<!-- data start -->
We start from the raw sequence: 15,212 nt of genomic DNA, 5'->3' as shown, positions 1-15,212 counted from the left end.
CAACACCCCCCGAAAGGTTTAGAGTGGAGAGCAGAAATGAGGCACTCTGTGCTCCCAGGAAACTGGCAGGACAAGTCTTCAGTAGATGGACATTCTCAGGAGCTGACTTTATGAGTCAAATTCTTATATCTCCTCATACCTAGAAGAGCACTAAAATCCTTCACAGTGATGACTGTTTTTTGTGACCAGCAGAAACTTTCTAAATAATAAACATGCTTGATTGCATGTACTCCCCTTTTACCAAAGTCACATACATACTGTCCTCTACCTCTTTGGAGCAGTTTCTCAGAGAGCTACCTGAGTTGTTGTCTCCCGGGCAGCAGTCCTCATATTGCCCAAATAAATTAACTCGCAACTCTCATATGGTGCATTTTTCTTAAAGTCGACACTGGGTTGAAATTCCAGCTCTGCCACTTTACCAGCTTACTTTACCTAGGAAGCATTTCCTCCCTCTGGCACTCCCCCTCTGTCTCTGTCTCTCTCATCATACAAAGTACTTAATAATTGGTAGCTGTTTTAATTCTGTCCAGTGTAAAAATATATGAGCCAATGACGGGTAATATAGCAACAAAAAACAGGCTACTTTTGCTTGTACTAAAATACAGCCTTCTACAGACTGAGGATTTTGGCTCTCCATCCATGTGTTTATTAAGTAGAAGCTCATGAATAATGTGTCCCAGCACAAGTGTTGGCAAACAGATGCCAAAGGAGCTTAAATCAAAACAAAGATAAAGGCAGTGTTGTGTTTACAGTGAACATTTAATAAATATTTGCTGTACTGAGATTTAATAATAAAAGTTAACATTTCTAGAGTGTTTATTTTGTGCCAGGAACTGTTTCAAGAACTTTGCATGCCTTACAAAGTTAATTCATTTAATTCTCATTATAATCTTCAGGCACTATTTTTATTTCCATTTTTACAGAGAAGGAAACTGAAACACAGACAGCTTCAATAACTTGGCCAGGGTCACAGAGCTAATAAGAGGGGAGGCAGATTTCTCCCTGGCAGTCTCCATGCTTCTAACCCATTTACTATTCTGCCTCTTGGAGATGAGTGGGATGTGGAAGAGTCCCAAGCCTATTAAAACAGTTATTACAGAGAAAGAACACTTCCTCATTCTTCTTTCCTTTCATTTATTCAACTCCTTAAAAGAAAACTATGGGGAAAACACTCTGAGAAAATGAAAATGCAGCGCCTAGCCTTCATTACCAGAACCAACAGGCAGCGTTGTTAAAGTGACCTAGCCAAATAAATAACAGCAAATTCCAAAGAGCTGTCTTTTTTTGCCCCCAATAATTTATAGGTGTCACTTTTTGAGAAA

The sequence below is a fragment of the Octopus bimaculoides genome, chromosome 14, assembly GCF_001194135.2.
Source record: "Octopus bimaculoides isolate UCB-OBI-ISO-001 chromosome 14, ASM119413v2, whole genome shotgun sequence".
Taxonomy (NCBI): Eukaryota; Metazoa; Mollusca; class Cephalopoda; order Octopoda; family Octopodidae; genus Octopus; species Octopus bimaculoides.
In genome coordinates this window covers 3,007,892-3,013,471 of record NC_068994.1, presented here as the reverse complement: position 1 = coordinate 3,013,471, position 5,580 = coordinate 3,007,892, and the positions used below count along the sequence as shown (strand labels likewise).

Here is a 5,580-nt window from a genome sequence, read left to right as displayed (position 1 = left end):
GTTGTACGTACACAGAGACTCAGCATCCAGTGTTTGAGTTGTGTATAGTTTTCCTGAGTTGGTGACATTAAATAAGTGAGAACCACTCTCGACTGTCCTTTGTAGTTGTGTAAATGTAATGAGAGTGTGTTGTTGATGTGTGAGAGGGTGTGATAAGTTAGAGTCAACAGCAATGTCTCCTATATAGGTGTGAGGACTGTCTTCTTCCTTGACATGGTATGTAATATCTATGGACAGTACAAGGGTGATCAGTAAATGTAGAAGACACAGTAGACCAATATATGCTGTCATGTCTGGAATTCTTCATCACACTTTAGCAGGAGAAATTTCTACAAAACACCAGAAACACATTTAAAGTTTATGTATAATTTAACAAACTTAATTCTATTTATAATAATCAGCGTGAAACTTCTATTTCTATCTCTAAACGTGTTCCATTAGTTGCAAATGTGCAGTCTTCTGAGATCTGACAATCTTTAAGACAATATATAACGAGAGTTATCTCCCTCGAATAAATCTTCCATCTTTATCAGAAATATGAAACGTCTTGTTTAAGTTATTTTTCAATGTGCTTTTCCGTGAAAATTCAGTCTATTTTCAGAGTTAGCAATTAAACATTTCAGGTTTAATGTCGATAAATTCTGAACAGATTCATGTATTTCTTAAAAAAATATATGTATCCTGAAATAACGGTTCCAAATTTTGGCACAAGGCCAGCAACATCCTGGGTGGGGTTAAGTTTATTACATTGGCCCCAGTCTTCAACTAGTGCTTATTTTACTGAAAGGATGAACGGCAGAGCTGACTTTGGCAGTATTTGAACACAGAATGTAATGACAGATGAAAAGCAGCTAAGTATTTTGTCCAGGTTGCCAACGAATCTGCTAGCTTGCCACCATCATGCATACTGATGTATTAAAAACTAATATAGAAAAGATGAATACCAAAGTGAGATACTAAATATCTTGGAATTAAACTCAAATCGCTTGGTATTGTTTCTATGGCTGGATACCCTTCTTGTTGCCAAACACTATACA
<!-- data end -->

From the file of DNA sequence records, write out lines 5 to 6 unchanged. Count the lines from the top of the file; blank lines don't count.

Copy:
Taxonomy (NCBI): Eukaryota; Metazoa; Mollusca; class Cephalopoda; order Octopoda; family Octopodidae; genus Octopus; species Octopus bimaculoides.
In genome coordinates this window covers 3,007,892-3,013,471 of record NC_068994.1, presented here as the reverse complement: position 1 = coordinate 3,013,471, position 5,580 = coordinate 3,007,892, and the positions used below count along the sequence as shown (strand labels likewise).